Wrestling as Theater

To get us all in the spirit for our next reading assignment, specifically Roland Barthes’ “The World of Wrestling” (Mythologies 15-25), here’s a brief clip about the 1992 WWF Royal Rumble, which promises a truckload of WWF “superstars” in contention:

Of somewhat more recent vintage are these clips from the WWE’s Monday night RAW telecast that pits Randy Orton against the Undertaker. The first is the show opening, full of hype and anticipation:

The second contains less buildup, more grappling:

Or, for the height of theatricality, this WWE clip pits Orton against the McMahon family, who are the very owners of the WWE (heirs of WWE founder Vince McMahon)! In other words, it’s a staged labor/management dispute!

For a contrasting, old-school example, dig this IWA bout from 1975 between Chilean Joe Turco and Mexican lucha libre star Mil Máscaras (A Thousand Masks). Turco is essentially the heel here, or salaud, or “bastard” — that is, the villain. In lucha libre he would be called a rudo. Mil Máscara, on the other hand, appears as the heroic technico, the good guy.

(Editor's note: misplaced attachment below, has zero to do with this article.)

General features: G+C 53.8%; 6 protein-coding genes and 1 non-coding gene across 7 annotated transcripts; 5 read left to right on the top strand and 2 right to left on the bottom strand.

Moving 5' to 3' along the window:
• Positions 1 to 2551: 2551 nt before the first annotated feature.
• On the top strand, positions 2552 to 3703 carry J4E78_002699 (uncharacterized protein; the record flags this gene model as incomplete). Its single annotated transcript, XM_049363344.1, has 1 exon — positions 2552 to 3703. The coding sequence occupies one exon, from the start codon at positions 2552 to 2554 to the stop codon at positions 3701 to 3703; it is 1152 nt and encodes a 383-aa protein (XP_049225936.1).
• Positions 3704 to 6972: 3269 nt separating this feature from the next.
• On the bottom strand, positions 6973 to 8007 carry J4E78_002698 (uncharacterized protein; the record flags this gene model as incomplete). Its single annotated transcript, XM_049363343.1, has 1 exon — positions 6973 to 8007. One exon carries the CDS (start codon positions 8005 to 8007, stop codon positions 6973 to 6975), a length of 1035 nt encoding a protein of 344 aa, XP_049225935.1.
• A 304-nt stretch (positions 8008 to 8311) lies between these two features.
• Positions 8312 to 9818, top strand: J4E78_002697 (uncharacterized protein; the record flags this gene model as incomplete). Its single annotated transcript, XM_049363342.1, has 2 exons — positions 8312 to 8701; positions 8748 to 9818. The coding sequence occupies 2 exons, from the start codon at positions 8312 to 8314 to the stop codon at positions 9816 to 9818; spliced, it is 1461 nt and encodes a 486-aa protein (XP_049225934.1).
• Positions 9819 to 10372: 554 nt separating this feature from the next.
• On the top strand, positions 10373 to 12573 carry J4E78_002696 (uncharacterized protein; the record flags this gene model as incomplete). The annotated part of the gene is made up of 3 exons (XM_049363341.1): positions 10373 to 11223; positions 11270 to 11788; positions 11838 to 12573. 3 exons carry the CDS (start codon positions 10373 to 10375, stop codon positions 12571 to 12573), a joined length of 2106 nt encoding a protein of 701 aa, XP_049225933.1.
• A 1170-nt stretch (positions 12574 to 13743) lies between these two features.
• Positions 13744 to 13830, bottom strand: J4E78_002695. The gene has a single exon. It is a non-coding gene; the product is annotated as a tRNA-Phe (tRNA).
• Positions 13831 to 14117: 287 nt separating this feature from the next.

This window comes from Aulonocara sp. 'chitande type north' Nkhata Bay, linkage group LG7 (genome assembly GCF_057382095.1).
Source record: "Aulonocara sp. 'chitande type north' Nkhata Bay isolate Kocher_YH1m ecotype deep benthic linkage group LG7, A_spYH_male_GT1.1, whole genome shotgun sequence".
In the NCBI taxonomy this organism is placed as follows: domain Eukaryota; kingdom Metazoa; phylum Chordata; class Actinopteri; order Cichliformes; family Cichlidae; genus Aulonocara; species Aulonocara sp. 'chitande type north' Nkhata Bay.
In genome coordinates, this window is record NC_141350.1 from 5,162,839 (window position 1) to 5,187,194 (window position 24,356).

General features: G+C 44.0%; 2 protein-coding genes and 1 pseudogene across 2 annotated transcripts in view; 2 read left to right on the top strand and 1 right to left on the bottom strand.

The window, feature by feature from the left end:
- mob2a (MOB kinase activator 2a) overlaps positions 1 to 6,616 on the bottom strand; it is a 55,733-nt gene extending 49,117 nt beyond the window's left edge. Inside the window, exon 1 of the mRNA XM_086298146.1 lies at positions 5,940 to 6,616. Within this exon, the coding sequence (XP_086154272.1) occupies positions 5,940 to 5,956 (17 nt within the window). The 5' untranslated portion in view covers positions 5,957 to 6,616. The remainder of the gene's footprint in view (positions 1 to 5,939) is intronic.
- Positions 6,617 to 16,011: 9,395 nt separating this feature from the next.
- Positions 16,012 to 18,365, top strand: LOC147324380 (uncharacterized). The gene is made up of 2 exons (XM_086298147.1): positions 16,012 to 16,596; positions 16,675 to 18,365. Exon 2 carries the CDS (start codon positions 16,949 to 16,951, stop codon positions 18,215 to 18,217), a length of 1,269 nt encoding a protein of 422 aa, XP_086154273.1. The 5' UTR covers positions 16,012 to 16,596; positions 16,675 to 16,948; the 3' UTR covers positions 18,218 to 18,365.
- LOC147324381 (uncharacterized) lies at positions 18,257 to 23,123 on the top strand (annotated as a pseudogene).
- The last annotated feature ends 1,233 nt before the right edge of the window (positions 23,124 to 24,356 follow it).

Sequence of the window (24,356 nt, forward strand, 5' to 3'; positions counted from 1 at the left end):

Finally, Barthes compares wrestling to the Commedia dell’ Arte, an improvisational theatrical genre developed in Renaissance Italy that features stock characters and situations. You may find it useful to consult Judith Chaffee’s Commedia page or even (dare I say it?) the Wikipedia entry on Commedia. I also recommend the website of Italian actor, author, director, and Commedia master Antonio Fava, who runs the International School of Comic Acting in Reggio Emilia, Italy (there is an English version of the site, which is helpful, but click on the more complete Italian version for pictures).


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